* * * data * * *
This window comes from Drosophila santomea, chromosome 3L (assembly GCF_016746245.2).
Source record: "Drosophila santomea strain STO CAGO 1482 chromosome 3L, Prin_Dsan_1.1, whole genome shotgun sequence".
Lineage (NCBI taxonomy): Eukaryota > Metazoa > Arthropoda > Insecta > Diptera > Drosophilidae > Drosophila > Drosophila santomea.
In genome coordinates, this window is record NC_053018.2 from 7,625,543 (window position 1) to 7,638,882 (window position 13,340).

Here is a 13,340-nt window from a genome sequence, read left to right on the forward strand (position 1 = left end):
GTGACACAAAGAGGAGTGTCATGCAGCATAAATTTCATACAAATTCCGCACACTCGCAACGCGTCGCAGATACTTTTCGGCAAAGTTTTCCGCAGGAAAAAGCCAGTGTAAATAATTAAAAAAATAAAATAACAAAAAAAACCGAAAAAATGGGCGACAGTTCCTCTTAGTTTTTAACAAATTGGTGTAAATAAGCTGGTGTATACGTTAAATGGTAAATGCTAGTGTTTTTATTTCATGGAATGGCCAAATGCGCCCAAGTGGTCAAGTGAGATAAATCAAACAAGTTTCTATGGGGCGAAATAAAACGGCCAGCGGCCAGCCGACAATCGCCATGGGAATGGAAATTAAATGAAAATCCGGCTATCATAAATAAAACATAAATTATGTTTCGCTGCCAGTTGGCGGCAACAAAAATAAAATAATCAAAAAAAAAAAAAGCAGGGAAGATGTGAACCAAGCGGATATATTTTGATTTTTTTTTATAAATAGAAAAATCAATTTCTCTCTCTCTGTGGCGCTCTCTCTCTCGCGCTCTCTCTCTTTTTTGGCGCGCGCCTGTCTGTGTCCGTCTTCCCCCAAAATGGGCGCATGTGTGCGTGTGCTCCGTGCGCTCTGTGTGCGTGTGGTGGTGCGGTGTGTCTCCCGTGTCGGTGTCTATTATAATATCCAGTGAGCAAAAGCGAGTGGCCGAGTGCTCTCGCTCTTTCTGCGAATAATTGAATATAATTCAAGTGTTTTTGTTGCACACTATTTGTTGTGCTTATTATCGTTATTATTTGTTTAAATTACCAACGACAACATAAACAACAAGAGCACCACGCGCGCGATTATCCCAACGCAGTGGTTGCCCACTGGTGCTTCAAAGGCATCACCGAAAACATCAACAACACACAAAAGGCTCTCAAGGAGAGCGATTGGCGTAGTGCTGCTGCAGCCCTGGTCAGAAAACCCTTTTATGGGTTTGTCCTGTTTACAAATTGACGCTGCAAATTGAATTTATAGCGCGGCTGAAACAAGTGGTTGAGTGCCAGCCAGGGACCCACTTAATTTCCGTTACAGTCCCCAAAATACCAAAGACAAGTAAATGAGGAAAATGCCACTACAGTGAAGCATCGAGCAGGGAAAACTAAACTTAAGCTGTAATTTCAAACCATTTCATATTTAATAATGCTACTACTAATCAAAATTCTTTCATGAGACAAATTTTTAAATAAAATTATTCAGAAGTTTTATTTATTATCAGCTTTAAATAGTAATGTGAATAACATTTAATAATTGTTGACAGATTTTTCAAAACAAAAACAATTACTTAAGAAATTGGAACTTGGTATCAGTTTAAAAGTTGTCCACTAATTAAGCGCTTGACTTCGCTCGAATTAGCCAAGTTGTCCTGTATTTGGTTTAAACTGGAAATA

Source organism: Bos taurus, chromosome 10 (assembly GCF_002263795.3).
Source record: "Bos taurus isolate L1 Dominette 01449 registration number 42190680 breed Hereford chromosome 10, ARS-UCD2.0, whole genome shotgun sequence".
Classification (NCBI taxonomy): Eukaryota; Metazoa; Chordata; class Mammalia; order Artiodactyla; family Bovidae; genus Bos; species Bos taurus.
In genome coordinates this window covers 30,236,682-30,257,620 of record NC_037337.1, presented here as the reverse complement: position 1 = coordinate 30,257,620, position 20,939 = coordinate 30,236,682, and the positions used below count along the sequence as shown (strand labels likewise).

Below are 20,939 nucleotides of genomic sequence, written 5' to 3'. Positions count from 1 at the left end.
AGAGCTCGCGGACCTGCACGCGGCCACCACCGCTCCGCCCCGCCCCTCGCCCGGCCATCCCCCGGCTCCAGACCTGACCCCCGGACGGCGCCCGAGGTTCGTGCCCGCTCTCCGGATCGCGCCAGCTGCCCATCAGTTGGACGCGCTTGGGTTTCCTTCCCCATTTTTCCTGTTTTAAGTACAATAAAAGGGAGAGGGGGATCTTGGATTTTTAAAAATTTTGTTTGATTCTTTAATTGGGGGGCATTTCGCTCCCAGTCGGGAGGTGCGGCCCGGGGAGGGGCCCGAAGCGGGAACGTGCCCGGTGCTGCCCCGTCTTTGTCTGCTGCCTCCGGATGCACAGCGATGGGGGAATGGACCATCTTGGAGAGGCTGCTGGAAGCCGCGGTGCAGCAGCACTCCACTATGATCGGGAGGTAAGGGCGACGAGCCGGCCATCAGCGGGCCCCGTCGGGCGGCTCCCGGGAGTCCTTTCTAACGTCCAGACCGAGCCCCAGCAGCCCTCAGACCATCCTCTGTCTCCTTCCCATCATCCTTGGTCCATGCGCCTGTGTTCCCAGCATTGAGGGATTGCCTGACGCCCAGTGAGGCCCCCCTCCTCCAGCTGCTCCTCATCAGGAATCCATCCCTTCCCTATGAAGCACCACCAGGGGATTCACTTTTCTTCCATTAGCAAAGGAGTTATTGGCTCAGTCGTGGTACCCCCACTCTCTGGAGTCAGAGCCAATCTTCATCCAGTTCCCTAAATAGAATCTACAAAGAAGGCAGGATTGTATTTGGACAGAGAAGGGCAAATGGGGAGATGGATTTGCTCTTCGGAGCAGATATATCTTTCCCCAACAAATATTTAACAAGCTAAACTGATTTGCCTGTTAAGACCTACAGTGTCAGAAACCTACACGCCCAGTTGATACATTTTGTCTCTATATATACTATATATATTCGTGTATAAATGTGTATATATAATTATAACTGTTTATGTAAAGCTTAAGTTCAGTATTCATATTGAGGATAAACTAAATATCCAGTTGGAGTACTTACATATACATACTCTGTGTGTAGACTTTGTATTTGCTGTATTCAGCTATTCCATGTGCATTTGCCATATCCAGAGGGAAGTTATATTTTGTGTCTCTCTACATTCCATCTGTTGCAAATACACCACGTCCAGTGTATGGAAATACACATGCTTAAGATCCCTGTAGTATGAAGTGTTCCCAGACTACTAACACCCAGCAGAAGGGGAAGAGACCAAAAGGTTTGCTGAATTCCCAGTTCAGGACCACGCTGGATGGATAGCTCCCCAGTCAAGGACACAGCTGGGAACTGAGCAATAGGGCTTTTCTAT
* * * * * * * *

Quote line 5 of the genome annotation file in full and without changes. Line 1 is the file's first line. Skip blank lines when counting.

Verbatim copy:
Here is a 13,340-nt window from a genome sequence, read left to right on the forward strand (position 1 = left end):